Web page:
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JavaScript: Quickies

Concerning MochiKit: It's well written. I like the Pythonic feel. I like the docs, the humor, and the heavy regression testing. I even like the code, which is a huge compliment!

Concerning DojoToolkit: I like the fact that it's a community of people who have each given up their own framework to work together. I like the mailing list. I like the event system and the package system (although I haven't used it yet). I don't like the fact that it doesn't feel quite as polished by a perfectionist as MochiKit. I also hate the part of the style guide that says you should not use a space before "{" in:
if (foo){
}
I don't know of any other style guide that suggests this.

Does this mean I'm going to pick one over the other? Nope. Both have good parts. Fortunately, they're compatible. It looks like I'm going to have to use them both. Ideally, the guys from MochiKit would take a bunch of their stuff and shove it into DojoToolkit. Then the guys from DojoToolkit would change their style guide. (Yes, I readily admit I'm a freak. No, my psychologist doesn't think there's anything he can do for me. ;)

You may wonder why I didn't mention Prototype. I've heard that it has no documentation and that it doesn't play nicely with other JavaScript libraries. I'm sure that it's very nice and that it has a lot of cool features, but these are things that I feel are important.

Also, I just read "DHTML Utopia: Modern Web Design Using JavaScript & DOM". I'm really pleased to find a modern JavaScript book. It was short, yet I got a lot out of it. On the other hand, there were many errors. I think the editing left something to be desired. Furthermore, it reinforced my belief that the intersection of good JavaScript programmers and really good software engineers is really small. There were many code snippets where too much code was duplicated instead of put into some utility function. I wish they had a technical editor who suffered from chronic analness like I do. Nonetheless, it was a pretty good book, and I thank the author for writing it.

As a last note, why have I made it through two DHTML books yet never had the prototype system explained as well as this paper explains it?

Comments

Thanks for the compliments on DHTML Utopia. I'm sorry to hear that you found errors, although I fear that wrapping everything up in utility functions makes for tight code but complex and fragmentary explanations. Nonetheless, the words of wisdom are appreciated.
Hey Stuart, thanks for your response! I definitely understand where you're coming from, and that had indeed occurred to me. Just as you made a function for addEvent, I wish you would have made a function for:

var target = window.event ? window.event.srcElement : e ? e.target : null;
if (!target) return;

Similarly:

if (window.event) {
window.event.cancelBubble = true;
window.event.returnValue = false;
return;
}
if (e) {
e.stopPropagation();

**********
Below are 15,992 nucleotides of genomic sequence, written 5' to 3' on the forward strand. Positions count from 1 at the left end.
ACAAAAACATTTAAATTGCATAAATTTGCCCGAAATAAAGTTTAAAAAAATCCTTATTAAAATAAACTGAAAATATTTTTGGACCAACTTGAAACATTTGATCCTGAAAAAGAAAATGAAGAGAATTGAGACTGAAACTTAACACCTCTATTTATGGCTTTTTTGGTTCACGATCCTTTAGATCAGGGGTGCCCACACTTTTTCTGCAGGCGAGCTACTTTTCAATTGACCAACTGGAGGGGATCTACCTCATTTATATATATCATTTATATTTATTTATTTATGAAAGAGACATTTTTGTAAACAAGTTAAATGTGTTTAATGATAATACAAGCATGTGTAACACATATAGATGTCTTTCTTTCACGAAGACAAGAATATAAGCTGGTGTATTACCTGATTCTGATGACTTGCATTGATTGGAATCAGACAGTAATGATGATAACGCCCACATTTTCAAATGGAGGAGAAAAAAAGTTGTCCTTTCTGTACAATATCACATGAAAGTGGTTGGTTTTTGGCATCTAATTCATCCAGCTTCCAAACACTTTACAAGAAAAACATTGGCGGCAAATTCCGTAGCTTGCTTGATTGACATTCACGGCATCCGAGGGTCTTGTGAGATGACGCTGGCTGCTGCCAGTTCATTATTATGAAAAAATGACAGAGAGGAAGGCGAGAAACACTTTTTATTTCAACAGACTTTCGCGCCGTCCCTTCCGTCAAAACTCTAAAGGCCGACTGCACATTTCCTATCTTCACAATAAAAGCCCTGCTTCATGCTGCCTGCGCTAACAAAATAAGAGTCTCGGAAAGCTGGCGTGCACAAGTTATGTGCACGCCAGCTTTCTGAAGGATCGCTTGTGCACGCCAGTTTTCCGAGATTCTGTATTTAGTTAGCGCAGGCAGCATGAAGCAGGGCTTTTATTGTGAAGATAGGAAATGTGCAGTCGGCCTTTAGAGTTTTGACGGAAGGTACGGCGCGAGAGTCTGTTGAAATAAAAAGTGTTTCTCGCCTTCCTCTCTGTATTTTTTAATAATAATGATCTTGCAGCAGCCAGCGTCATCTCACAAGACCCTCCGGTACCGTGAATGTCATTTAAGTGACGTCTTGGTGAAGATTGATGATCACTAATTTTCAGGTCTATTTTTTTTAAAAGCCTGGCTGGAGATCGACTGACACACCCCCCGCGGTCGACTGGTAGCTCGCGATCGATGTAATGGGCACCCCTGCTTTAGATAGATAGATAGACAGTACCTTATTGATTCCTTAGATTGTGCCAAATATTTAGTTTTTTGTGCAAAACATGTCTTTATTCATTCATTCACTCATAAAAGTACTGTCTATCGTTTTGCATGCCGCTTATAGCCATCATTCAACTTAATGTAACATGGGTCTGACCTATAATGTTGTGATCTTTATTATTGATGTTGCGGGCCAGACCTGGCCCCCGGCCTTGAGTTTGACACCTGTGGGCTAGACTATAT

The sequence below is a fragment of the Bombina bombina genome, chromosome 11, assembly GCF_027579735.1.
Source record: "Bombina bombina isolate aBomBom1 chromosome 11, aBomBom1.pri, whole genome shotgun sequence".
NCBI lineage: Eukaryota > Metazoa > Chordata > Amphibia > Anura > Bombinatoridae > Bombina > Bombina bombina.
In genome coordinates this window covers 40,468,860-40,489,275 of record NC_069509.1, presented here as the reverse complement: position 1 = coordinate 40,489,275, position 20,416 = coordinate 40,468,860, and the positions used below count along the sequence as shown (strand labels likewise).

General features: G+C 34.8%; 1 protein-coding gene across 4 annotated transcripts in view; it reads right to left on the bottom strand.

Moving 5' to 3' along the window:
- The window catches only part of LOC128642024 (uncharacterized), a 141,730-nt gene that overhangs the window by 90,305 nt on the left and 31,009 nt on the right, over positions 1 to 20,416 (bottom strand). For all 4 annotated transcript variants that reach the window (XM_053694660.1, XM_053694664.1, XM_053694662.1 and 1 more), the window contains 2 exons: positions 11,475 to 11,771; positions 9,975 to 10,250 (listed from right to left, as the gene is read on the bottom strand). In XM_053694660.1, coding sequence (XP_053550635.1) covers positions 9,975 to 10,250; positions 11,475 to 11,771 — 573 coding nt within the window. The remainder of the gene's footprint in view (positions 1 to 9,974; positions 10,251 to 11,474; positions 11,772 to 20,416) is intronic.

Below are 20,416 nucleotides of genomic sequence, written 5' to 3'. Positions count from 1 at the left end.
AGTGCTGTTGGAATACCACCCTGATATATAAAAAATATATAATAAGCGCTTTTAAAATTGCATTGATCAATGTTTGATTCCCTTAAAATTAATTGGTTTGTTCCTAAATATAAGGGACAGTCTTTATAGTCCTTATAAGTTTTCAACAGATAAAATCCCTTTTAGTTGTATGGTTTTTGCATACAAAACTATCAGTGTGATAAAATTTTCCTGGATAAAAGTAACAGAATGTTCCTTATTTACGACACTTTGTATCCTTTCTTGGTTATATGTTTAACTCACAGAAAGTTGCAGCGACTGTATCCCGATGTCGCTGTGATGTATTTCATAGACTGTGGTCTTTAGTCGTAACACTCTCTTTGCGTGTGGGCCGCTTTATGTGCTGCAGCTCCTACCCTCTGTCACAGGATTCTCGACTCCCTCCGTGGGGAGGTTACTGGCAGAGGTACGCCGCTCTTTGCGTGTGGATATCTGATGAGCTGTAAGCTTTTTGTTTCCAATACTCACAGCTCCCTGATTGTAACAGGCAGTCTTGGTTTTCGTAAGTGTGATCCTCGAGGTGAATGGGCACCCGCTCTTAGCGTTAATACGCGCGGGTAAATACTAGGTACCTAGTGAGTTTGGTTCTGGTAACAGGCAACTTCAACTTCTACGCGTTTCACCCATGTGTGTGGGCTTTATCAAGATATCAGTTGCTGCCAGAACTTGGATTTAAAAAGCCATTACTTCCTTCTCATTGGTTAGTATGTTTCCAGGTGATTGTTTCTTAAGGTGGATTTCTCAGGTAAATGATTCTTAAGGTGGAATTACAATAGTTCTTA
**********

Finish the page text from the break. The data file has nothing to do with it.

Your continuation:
e.preventDefault();
}

(Hmm, Blogger won't let me indent things or use a pre tag.)

That would have saved a lot of duplication.

Anyway, thanks again for an extremely useful book! I definitely feel like I have a masterful grip on the subject now.
I understand the theory behind wrapping those things, but it's not easily possible. For example, I can't just create a "getTarget" function, because if no target is available then I have to return from the event handler. So, my handler would have to say something like:

var target = getTarget(e);
if (!target) return;

which is not a lot simpler than what I actually *do*, and requires me to set up another function...
Yep, I understand that completely. That's why it's nice to have a wrapper (perhaps put in place by addEvent) so that by the time your event handler is called, the event is passed to it and that event object is sane and has a sane method to cancel propogation, etc. That is, all these difficulties can be straightened out before the application's event handler even gets called. That's what Dojo does, of course, and I don't think it'd be too hard to have addEvent setup this wrapper implicitly. Of course, I definitely respect your argument that you were afraid it would decrease readability.
I agree with the idea that that's what Dojo does, and there's a reasonable case for using Dojo or some similar library in your code. However, I thought it was important to show people what's actually going on under the covers; using Dojo might make you more efficient, but it's a job for "Dojo Utopia". I admit that I used the Sarissa library instead of raw XMLHTTP, but XMLHTTP stuff falls the other side of the "this is too much of a pain to do manually" line, to my mind.
Sorry, perhaps I wasn't clear. I wasn't suggesting that you teach Dojo. Afterall, I'm interested in how to write libraries like Dojo from scratch. I'm just saying that you made addEvent into a useful library function. It wouldn't be much harder for addEvent to automatically generate a wrapper function for each event handler so that that event handler got an event object that had a reasonable, cross-browser API. It's something that you could discuss in the book when you discussed addEvent. Then, for the rest of the book, you could just use it without thinking about it. Hopefully that was more clear. If you'd like, I can send you the kind of code that I had in mind. Thanks again for your responses!